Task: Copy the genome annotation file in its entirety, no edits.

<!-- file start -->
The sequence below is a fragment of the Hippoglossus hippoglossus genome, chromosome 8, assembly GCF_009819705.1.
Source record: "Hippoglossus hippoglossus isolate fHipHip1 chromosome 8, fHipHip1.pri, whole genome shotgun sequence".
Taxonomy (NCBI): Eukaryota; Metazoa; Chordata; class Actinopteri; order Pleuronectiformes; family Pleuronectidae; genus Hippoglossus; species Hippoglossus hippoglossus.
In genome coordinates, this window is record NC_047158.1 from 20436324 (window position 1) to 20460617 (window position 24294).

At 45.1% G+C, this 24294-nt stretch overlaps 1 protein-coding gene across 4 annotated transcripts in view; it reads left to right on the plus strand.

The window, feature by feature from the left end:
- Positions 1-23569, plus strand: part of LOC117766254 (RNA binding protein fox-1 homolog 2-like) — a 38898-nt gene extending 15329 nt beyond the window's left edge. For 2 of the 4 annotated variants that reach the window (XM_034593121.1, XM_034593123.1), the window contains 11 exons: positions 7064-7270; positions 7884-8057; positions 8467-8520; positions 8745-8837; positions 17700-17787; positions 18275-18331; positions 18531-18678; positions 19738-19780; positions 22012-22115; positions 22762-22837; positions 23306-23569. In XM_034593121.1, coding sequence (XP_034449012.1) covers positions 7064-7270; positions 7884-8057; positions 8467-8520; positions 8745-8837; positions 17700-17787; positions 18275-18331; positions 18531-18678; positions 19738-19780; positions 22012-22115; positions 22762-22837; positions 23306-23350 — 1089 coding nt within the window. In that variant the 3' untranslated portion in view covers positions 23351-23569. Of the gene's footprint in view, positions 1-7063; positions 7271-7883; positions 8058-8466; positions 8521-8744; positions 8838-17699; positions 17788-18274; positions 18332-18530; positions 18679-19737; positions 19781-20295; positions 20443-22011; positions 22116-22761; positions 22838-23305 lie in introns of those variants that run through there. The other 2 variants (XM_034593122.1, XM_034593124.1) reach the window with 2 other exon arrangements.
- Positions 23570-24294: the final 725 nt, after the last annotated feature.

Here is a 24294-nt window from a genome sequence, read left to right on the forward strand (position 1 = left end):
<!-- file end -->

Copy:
The sequence below is a fragment of the Hippoglossus hippoglossus genome, chromosome 8, assembly GCF_009819705.1.
Source record: "Hippoglossus hippoglossus isolate fHipHip1 chromosome 8, fHipHip1.pri, whole genome shotgun sequence".
Taxonomy (NCBI): Eukaryota; Metazoa; Chordata; class Actinopteri; order Pleuronectiformes; family Pleuronectidae; genus Hippoglossus; species Hippoglossus hippoglossus.
In genome coordinates, this window is record NC_047158.1 from 20436324 (window position 1) to 20460617 (window position 24294).

At 45.1% G+C, this 24294-nt stretch overlaps 1 protein-coding gene across 4 annotated transcripts in view; it reads left to right on the plus strand.

The window, feature by feature from the left end:
- Positions 1-23569, plus strand: part of LOC117766254 (RNA binding protein fox-1 homolog 2-like) — a 38898-nt gene extending 15329 nt beyond the window's left edge. For 2 of the 4 annotated variants that reach the window (XM_034593121.1, XM_034593123.1), the window contains 11 exons: positions 7064-7270; positions 7884-8057; positions 8467-8520; positions 8745-8837; positions 17700-17787; positions 18275-18331; positions 18531-18678; positions 19738-19780; positions 22012-22115; positions 22762-22837; positions 23306-23569. In XM_034593121.1, coding sequence (XP_034449012.1) covers positions 7064-7270; positions 7884-8057; positions 8467-8520; positions 8745-8837; positions 17700-17787; positions 18275-18331; positions 18531-18678; positions 19738-19780; positions 22012-22115; positions 22762-22837; positions 23306-23350 — 1089 coding nt within the window. In that variant the 3' untranslated portion in view covers positions 23351-23569. Of the gene's footprint in view, positions 1-7063; positions 7271-7883; positions 8058-8466; positions 8521-8744; positions 8838-17699; positions 17788-18274; positions 18332-18530; positions 18679-19737; positions 19781-20295; positions 20443-22011; positions 22116-22761; positions 22838-23305 lie in introns of those variants that run through there. The other 2 variants (XM_034593122.1, XM_034593124.1) reach the window with 2 other exon arrangements.
- Positions 23570-24294: the final 725 nt, after the last annotated feature.

Here is a 24294-nt window from a genome sequence, read left to right on the forward strand (position 1 = left end):